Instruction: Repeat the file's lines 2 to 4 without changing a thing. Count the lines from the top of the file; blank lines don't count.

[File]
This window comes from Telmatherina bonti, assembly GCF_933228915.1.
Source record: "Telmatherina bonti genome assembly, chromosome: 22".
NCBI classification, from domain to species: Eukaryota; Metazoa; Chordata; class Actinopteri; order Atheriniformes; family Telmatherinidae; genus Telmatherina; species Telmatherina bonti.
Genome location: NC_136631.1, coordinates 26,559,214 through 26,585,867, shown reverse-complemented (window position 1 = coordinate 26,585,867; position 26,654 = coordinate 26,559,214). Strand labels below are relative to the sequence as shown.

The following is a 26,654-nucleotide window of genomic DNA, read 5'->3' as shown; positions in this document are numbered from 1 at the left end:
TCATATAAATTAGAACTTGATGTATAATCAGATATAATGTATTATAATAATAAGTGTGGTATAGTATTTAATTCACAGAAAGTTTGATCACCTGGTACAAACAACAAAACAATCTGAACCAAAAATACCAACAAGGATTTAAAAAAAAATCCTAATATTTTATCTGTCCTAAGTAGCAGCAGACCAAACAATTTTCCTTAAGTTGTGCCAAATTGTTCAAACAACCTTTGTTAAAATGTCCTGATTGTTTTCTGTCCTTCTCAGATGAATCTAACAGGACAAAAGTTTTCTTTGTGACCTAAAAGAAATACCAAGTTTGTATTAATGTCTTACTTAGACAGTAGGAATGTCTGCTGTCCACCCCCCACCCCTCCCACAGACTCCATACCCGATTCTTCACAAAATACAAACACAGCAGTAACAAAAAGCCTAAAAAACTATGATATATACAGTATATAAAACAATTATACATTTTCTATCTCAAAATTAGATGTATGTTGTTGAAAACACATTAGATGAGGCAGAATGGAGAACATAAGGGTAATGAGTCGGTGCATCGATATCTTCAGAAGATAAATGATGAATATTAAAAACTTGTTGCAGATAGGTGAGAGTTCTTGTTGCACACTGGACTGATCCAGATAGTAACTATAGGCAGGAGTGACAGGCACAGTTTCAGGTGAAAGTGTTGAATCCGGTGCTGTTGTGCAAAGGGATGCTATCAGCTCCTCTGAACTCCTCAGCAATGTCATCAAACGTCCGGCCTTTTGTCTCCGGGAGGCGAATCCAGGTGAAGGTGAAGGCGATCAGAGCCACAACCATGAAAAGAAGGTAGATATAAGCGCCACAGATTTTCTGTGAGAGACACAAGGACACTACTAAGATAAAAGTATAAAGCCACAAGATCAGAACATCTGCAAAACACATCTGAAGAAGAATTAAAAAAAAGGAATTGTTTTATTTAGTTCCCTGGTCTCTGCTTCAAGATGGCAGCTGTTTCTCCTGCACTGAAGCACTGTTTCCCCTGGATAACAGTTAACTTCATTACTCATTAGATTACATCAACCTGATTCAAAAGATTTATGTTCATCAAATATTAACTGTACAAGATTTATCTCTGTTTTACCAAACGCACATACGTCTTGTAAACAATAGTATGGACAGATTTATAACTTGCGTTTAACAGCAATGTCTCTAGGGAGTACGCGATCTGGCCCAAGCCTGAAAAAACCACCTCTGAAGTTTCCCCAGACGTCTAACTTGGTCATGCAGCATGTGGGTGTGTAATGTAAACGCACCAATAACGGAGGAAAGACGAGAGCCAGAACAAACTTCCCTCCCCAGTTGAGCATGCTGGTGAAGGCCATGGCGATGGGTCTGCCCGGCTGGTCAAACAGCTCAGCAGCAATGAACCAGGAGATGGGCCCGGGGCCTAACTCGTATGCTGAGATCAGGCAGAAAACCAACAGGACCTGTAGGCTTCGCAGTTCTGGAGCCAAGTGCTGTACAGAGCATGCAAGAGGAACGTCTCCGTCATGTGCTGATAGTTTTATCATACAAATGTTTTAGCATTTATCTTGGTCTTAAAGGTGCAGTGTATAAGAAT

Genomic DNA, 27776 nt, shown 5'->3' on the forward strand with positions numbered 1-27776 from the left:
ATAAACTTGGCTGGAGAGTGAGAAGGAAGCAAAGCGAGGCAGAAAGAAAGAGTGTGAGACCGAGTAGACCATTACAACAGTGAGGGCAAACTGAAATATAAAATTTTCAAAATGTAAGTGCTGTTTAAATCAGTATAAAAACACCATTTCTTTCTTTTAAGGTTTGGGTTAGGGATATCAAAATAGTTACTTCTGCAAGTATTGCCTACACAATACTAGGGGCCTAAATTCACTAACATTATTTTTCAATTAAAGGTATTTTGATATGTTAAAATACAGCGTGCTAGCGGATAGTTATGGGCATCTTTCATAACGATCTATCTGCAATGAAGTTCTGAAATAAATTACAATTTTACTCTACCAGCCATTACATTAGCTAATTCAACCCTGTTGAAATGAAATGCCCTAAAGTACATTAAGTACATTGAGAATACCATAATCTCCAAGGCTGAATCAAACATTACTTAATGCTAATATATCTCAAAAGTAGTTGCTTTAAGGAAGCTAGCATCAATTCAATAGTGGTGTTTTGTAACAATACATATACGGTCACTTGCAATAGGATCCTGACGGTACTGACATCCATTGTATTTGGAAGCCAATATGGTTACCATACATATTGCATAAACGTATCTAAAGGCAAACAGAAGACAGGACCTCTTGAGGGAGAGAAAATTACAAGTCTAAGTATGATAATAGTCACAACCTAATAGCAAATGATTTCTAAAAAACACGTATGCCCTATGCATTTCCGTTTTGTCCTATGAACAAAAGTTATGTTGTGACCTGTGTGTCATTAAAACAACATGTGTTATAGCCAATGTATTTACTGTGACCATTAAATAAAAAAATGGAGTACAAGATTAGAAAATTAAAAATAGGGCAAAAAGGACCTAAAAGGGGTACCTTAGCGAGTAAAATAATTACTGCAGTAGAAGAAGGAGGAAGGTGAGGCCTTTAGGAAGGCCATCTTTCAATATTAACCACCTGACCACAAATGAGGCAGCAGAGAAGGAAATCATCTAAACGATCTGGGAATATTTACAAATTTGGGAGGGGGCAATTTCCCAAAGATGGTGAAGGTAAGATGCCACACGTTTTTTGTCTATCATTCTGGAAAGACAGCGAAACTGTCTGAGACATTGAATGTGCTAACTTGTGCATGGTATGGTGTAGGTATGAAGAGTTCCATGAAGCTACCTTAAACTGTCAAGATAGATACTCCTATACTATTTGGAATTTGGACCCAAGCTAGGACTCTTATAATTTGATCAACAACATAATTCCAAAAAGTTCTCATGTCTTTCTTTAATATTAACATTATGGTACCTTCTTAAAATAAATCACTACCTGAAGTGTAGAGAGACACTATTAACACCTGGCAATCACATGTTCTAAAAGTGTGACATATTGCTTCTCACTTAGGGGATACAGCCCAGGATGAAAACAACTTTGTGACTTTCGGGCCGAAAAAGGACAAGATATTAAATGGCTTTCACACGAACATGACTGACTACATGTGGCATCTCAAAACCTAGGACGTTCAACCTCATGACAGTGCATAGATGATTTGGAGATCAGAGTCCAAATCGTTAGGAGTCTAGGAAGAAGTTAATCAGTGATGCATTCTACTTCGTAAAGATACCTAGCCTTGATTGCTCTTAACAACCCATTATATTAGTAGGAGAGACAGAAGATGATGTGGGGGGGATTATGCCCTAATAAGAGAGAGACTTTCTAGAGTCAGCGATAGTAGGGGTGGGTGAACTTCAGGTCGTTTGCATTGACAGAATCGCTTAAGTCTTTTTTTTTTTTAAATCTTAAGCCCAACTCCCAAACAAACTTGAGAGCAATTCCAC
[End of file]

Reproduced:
Source record: "Telmatherina bonti genome assembly, chromosome: 22".
NCBI classification, from domain to species: Eukaryota; Metazoa; Chordata; class Actinopteri; order Atheriniformes; family Telmatherinidae; genus Telmatherina; species Telmatherina bonti.
Genome location: NC_136631.1, coordinates 26,559,214 through 26,585,867, shown reverse-complemented (window position 1 = coordinate 26,585,867; position 26,654 = coordinate 26,559,214). Strand labels below are relative to the sequence as shown.